Zantac

Zantac is an anti-acid drug available over the counter (OTC) and with a prescription. In its OTC form, it treats heartburn and acid indigestion. In prescription strength, it treats ulcers, GERD and erosive esophagitis. Potential side effects include headache, constipation, diarrhea, drowsiness, decreased sex drive, impotence and insomnia.

Zantac 150 mg
Zantac Facts
  1. Manufacturer Chattem (United States), GlaxoSmithKline (U.K. and the world), Boehringer Ingelheim and various generics
  2. Active Ingredient Ranitidine
  3. Used to Treat Heartburn, indigestion, GERD, Zollinger-Ellison syndrome, ulcers, erosive esophagitis
  4. Related Drugs Prilosec, Nexium, Prevacid, Pepcid, Tagamet

The antacid Zantac — known as ranitidine in generic form — is available over the counter or as a prescription. People can take the drug orally in pill and liquid form or intravenously as an injection.

GlaxoSmithKline first received FDA approval for Zantac in 1983, and by 1988 it was the world’s best-selling drug, bringing in $1 billion in annual sales.

Currently, Sanofi markets brand-name Zantac in the United States. In 2018, the company reported it made 113 million euros, the equivalent of roughly $124 million in the United States.

According to Bloomberg Intelligence, nearly 25 million prescriptions for ranitidine were written in 2018.

Fact
In September 2019, online pharmacy Valisure discovered N-Nitrosodimethylamine (NDMA) — a chemical impurity that could cause cancer — in Zantac and its generic forms. The discovery sparked a series of ranitidine recalls from major U.S. retailers Walgreens, Walmart, CVS and Rite Aid.

How Does Ranitidine Work?

Ranitidine, the active ingredient in Zantac, belongs to a class of antacid drugs called H2 blockers, or histamine-2 receptor agonists.

H2 receptor agonists work by blocking histamine from parietal cells that line the stomach. This prevents the stimulation of the proton pump, an enzyme that transports hydrochloric acid secreted by the parietal cell. Inhibiting the proton pump reduces the amount of acid in the stomach, which, in turn, reduces symptoms of gastric disorders such as heartburn, GERD and gastric ulcers.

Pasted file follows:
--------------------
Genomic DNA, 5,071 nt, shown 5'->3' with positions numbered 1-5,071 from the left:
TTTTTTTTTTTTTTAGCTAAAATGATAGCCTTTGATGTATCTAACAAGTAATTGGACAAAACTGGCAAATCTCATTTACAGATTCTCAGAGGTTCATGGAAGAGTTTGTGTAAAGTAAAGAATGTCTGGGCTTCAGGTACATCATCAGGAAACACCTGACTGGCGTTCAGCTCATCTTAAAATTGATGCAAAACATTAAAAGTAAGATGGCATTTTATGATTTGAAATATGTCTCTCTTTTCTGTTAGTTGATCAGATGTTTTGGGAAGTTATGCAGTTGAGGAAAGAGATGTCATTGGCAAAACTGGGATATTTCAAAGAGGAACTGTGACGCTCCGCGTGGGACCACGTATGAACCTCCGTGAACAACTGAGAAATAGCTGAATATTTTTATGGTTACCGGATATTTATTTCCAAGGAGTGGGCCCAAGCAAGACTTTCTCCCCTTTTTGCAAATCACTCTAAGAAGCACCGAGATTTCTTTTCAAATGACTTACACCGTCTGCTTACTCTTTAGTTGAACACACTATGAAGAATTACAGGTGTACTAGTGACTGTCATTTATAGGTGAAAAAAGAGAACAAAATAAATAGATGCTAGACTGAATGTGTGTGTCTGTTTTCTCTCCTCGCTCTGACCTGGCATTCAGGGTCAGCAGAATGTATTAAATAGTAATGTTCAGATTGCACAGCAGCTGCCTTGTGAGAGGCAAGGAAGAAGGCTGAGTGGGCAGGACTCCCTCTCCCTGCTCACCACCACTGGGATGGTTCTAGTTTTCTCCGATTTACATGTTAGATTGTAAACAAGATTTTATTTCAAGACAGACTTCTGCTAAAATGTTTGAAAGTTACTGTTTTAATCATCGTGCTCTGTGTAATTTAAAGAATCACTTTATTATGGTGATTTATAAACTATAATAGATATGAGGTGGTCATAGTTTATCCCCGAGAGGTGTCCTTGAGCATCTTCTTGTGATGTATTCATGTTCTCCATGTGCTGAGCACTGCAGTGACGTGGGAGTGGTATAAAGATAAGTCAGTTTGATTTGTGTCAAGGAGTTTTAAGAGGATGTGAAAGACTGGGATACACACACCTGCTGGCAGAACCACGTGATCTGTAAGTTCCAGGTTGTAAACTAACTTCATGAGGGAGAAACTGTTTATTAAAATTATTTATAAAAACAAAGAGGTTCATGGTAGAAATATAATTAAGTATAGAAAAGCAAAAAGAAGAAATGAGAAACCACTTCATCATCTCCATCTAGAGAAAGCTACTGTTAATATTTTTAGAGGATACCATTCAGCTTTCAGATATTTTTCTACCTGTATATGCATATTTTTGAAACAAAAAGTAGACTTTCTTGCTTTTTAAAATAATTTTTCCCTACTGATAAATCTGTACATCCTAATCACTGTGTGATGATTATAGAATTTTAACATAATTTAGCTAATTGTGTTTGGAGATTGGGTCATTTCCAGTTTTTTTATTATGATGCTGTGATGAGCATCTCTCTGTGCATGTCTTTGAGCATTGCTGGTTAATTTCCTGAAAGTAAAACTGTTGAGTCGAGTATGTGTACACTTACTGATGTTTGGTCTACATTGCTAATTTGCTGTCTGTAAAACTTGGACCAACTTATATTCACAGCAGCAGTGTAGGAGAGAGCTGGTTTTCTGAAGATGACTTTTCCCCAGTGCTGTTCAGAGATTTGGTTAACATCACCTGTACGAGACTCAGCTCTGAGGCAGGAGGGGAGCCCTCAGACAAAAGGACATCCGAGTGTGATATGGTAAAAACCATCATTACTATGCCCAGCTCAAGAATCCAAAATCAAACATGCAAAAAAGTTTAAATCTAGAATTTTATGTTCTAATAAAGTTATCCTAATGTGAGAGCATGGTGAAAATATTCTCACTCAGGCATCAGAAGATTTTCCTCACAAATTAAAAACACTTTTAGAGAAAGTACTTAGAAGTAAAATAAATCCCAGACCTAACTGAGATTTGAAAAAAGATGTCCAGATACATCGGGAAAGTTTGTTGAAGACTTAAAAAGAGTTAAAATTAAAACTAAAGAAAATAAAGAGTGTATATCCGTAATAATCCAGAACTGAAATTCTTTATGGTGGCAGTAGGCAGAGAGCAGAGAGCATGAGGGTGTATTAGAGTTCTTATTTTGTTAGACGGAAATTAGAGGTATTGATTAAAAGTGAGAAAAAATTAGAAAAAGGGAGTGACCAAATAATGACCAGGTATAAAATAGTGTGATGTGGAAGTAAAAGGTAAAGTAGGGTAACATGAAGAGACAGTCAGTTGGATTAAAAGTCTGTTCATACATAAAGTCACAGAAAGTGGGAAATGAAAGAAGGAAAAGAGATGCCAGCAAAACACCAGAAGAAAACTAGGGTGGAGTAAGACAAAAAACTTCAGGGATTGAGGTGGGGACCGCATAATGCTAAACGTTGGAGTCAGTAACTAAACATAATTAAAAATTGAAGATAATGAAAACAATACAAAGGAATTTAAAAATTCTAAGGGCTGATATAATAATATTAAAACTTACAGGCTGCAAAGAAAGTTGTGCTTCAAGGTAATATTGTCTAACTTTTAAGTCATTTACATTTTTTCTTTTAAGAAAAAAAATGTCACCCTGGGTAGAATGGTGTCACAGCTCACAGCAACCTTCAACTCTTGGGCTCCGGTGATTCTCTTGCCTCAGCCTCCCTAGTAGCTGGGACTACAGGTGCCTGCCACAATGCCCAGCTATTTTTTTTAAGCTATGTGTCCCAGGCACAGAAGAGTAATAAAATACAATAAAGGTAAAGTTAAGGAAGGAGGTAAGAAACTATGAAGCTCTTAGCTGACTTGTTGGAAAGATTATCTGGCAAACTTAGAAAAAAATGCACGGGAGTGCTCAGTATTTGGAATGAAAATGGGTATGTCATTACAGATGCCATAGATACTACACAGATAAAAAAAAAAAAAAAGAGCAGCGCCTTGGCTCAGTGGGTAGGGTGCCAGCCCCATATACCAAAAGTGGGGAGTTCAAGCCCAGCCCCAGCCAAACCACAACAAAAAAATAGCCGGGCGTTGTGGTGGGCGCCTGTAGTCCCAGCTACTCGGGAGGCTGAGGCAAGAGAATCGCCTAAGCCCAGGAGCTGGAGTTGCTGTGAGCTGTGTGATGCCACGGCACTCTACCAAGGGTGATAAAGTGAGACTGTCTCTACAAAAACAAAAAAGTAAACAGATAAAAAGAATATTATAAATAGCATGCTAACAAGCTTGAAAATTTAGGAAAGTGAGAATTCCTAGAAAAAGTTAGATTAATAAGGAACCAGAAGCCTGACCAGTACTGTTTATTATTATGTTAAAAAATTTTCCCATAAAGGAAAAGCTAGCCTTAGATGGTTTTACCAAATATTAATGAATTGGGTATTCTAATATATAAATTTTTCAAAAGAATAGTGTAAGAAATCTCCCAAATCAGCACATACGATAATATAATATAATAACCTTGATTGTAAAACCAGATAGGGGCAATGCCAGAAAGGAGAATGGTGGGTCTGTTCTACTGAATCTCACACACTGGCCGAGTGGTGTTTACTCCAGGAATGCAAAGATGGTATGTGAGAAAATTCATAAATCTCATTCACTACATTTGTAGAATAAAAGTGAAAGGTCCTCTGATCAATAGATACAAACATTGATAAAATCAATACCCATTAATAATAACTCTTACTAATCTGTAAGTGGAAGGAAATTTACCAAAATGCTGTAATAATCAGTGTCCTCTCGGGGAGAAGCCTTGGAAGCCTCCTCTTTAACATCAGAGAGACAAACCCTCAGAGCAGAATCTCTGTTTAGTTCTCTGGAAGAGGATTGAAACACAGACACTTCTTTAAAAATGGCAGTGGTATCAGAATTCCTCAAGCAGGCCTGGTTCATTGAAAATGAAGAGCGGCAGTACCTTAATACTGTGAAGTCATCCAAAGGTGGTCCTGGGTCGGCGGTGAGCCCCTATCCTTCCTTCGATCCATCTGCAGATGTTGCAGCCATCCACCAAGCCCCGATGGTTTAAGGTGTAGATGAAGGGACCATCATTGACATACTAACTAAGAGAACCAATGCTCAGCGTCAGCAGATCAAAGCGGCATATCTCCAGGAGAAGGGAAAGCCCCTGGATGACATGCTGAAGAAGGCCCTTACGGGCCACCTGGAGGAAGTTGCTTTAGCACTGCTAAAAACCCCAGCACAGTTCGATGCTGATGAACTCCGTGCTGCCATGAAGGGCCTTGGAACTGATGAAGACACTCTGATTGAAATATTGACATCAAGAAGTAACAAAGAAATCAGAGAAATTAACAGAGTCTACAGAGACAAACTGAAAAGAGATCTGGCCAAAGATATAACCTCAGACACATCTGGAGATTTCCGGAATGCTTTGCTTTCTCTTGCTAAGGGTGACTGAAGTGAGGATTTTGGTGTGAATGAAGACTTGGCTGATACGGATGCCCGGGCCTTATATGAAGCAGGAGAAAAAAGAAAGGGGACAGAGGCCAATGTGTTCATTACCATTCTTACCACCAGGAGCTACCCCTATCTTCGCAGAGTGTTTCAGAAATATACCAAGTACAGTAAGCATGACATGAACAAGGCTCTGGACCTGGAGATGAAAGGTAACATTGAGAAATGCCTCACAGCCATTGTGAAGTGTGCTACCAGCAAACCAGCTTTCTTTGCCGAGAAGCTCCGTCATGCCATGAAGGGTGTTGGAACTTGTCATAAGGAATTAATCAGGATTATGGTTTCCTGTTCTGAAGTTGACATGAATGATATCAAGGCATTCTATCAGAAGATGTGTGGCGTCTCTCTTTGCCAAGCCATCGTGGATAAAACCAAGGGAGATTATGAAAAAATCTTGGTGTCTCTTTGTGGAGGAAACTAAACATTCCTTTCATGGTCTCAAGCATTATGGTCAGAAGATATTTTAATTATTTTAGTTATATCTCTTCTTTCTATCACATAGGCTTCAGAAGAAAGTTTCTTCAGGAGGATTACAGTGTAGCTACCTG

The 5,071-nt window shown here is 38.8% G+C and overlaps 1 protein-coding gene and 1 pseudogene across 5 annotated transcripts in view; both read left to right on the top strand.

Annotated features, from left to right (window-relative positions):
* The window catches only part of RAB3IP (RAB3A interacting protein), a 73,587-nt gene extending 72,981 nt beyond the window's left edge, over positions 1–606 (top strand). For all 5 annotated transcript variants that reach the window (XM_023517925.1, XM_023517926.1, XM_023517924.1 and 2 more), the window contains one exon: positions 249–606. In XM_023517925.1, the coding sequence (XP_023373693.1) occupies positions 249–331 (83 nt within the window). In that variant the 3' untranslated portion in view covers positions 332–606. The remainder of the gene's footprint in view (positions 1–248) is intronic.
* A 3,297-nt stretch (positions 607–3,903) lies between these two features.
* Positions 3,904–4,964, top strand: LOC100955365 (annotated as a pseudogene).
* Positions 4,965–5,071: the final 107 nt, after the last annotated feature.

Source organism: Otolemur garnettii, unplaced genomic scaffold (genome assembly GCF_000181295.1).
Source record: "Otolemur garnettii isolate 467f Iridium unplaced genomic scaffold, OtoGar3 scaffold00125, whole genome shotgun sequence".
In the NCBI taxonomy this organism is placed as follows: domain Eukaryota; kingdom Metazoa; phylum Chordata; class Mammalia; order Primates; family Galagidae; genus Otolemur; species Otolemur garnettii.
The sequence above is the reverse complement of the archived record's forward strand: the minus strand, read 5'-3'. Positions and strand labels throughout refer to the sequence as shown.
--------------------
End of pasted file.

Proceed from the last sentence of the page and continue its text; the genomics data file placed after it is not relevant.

Zantac starts to work in as little as 30 minutes. It can control acid production for up to 12 hours and reduce the frequency and severity of heartburn.

How to Take the Drug

Over-the-counter and prescription Zantac have different instructions for use. Depending on the reason for the health provider prescribing Zantac, the dosages will vary.

Hospitals use the Zantac injection for patients with pathological hypersecretory conditions or intractable duodenal ulcers or as an alternative to the oral medication.

OTC Directions

OTC Zantac treats heartburn with acid indigestion and sour stomach caused by eating or drinking certain foods or beverages. Children under 12 should not use Zantac without first getting approval from a health care provider.

Directions for adults and children 12 years and over:
  • Swallow one tablet with a glass of water for symptom relief.
  • To prevent heartburn, swallow one tablet with a glass of water 30 to 60 minutes before eating or drinking.
  • Do not take more than two tablets in 24 hours.
  • Do not chew tablet.

Prescription Directions and Recommended Dosages

Prescription Zantac treats several acid-related conditions, from GERD to erosive esophagitis.

Children as young as one month old may take the drug, but researchers have not studied it in children younger than one month and cannot make dosing recommendations.

Providers should adjust the dosage for people with impaired kidney function.

Dosing Instructions
Indication Dose/Instructions
Active Duodenal Ulcer 150 mg twice daily or 300 mg once daily after the evening meal or at bedtime
Maintenance of Healing of Duodenal Ulcers 150 mg at bedtime
Pathological Hypersecretory Conditions (such as Zollinger-Ellison syndrome) 150 mg twice a day. Some patients may need to administer ranitidine 150 mg doses more frequently. Providers may increase the dosage up to 6 g a day.
Benign Gastric Ulcer 150 mg twice a day
Maintenance of Healing of Gastric Ulcers 150 mg at bedtime
GERD 150 mg twice a day
Erosive Esophagitis 150 mg four times a day
Maintenance of Healing of Erosive Esophagitis 150 mg twice a day
Pediatric Treatment of Duodenal and Gastric Ulcers 2 to 4 mg/kg twice daily to a maximum of 300 mg/day
Pediatric Maintenance of Healing of Duodenal and Gastric Ulcers 2 to 4 mg/kg once daily to a maximum of 150 mg/day
Pediatric Treatment of GERD and Erosive Esophagitis 5 to 10 mg/kg per day, usually given as two divided doses

Headaches, Stomach Pain and Other Side Effects

Side effects information for Zantac comes from clinical trials and postmarketing reports from real-world clinical practice. A search for generic ranitidine and brand name Zantac at different dosages in the FDA Adverse Event Reporting System (FAERS) from 1982 to June, 20 2019 revealed 54,608 adverse event reports.

Overall, reports of adverse event appear to be limited. In 2017, there were over 15 million prescriptions for ranitidine, according to U.S. government reports, but only 1,958 adverse events reported in FAERS.